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Discipline: Physics

Question topic: Quantum Mechanics: Introduction

Source: Originais Teachy

Level of difficulty: Medium

(Originais Teachy 2023) - Question Medium of Physics

The Bohr atom was developed by Niels Bohr in 1913, in order to explain the structure of the atom. Bohr's model was based on Max Planck's quantum theory and Balmer-Rydberg's energy law. This theory describes that electrons move in circular orbits at a specific distance from the atom's nucleus, with a defined energy level. What are the two main characteristics of the Bohr atom?
The existence of defined energy levels and the presence of circular electron orbits.
The existence of subatomic particles and the presence of circular electron orbits.
The existence of subatomic particles and the presence of defined energy levels.
The existence of subatomic particles and the presence of orbital particles.
The existence of subatomic particles and the presence of quantum waves.


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Quantum Mechanics: Introduction
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Question 1:


A experimental laboratory is performing measurements on subatomic particles to accurately determine their positions and moments. However, according to Heisenberg's Uncertainty Principle, it is not possible to simultaneously measure the position and momentum of a particle with absolute precision. (a) Suppose a researcher is able to determine the position of an electron with an uncertainty of ∆x = 1.0 × 10^-10 m. Calculate the minimum uncertainty in the measurement of the momentum of this electron, considering the Planck constant h equal to 6.63 × 10^-34 J.s. (b) Based on the momentum uncertainty you found in part (a), calculate the minimum velocity that this electron could have when measured. (c) Discuss the implications of this result in the context of atomic-scale measurements and explain why Heisenberg's Uncertainty Principle is important for understanding the limits of measurements in quantum physics.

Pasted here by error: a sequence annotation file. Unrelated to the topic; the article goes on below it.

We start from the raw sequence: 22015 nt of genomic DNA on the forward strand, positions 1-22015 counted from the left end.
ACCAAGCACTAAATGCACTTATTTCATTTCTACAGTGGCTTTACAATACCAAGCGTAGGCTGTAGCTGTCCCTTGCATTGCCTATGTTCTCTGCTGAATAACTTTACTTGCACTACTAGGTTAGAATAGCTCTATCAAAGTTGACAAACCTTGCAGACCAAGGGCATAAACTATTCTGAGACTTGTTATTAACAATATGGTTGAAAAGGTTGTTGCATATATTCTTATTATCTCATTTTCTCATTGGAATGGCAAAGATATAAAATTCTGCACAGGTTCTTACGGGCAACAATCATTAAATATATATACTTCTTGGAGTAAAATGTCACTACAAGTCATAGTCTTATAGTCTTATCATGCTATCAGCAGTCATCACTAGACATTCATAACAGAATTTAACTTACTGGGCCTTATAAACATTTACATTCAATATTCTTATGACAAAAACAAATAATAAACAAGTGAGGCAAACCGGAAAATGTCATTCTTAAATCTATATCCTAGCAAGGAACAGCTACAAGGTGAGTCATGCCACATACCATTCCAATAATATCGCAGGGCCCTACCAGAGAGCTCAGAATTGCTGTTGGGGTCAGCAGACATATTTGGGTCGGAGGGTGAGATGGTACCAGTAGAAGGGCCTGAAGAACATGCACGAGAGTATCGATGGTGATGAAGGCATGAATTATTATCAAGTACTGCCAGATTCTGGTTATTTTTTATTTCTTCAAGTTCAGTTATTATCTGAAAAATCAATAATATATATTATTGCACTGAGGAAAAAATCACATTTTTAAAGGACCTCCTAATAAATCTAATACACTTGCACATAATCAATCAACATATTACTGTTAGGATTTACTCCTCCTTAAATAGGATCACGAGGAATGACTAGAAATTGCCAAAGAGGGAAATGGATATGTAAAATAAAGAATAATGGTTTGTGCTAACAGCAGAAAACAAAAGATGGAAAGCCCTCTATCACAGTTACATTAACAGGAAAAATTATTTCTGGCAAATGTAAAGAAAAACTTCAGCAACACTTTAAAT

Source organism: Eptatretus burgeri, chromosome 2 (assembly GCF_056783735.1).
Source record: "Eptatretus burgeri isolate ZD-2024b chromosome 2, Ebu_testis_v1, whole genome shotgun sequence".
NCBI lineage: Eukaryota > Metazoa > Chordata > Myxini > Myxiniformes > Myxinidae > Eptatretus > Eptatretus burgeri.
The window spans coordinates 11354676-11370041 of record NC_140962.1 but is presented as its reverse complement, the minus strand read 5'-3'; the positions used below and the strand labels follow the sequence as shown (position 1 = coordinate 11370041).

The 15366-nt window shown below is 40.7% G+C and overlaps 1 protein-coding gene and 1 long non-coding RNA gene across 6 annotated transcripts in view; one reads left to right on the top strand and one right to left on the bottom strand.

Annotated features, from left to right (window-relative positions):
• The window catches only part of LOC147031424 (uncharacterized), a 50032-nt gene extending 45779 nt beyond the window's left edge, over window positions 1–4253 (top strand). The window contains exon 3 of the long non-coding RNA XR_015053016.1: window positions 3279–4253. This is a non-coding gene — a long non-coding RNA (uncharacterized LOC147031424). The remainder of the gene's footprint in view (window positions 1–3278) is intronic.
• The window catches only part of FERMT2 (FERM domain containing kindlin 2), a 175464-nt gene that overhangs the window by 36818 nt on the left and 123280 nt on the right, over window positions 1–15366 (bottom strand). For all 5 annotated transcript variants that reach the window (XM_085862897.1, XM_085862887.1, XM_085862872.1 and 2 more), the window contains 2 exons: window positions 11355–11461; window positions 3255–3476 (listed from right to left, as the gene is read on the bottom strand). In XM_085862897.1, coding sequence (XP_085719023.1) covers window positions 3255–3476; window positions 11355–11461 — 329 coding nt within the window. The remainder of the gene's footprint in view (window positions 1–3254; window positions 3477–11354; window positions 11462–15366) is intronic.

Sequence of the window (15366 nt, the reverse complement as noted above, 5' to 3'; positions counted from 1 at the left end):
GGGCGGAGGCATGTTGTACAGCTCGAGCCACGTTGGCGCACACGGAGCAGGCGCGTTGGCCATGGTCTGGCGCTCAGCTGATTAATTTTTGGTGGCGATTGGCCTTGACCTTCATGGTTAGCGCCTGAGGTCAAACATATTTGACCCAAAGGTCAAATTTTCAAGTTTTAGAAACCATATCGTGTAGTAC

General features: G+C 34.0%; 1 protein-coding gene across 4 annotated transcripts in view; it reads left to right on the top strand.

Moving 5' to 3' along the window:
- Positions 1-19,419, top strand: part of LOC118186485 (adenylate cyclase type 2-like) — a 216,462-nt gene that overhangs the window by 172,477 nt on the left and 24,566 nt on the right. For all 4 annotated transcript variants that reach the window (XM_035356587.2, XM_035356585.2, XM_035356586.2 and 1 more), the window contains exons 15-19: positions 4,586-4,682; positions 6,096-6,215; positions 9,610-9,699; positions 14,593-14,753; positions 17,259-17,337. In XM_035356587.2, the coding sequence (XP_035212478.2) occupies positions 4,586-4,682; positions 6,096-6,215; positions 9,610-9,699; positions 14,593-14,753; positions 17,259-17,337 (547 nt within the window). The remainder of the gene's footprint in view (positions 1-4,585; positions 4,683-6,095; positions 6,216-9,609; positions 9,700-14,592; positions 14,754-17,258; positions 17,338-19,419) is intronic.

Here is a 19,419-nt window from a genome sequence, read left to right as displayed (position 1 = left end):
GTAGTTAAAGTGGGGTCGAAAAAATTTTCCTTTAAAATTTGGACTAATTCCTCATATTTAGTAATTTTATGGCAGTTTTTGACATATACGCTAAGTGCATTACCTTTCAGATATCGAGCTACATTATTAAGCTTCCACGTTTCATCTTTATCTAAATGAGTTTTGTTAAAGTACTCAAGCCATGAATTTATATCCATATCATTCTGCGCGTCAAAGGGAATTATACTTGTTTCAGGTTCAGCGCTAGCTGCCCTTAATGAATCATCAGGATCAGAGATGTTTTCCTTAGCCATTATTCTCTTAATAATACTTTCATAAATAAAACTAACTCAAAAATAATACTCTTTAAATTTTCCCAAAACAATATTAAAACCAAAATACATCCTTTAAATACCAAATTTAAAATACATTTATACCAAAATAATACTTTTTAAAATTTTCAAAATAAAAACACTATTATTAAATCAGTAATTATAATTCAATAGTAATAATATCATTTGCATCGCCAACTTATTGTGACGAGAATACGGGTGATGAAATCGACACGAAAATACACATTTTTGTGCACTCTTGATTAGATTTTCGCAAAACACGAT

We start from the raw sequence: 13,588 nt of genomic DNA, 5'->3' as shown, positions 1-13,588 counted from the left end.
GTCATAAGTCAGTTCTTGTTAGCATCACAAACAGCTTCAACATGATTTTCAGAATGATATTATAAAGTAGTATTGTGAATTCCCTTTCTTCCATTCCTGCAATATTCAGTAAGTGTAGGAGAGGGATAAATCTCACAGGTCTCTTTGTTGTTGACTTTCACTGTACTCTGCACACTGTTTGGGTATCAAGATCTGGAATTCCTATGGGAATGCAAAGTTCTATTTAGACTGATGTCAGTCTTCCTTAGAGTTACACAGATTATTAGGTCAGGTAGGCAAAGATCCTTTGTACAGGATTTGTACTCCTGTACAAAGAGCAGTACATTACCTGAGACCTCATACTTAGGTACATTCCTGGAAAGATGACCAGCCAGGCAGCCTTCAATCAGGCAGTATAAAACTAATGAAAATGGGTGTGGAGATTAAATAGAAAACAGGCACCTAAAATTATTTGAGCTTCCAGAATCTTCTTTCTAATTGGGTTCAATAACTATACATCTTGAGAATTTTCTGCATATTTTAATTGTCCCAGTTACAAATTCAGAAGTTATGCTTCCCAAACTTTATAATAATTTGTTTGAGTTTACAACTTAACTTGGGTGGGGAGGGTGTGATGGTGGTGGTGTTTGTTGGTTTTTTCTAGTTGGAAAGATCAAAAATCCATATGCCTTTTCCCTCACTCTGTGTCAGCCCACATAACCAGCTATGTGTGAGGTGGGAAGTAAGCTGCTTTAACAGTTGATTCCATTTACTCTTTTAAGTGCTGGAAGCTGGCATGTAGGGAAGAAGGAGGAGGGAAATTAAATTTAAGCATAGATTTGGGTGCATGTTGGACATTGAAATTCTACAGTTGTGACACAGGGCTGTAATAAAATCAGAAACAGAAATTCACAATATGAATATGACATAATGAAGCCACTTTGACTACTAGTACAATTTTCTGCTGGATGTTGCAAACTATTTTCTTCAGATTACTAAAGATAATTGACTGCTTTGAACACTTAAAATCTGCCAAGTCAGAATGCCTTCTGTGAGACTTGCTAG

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Question 2:


In 1913, Niels Bohr proposed the Bohr atomic model to explain the line spectrum of the hydrogen atom. A hydrogen atom is composed of a single proton and one electron. Suppose you are conducting an experiment in the laboratory and want to investigate the hydrogen atom using the Bohr model. (a) Calculate the kinetic energy of the electron when it is in the ground state (n=1). (b) Determine the radius of the electron's orbit in the ground state according to the Bohr model. (c) If the electron transitions from n=1 to n=2, calculate the amount of energy required for this transition.
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Question 3:


Source: EAM
Question 4:


An experiment was conducted in a laboratory in which two blocks of 1 kg of ice and water, each with different temperatures, are placed in a thermally insulated container. Initially, the ice block is at -20°C and the water, in liquid state, is at 100°C. After some time, we observe that the temperature of the blocks stabilizes at 0°C and the initial ice block completely melts. Knowing that the specific heat of water is 4186 J/(kg·K) and the specific heat of ice is 2090 J/(kg·K), the enthalpy of fusion of ice is 333 kJ/kg and that water is incompressible: a) Calculate the amount of heat exchanged between the ice block and the liquid water for the ice to completely melt and the temperature of the blocks to be in equilibrium. b) Determine the entropy change for each block during the process. c) Considering the system formed by the two blocks and respecting the second law of thermodynamics, verify if the total entropy of the system increased, decreased, or remained constant.
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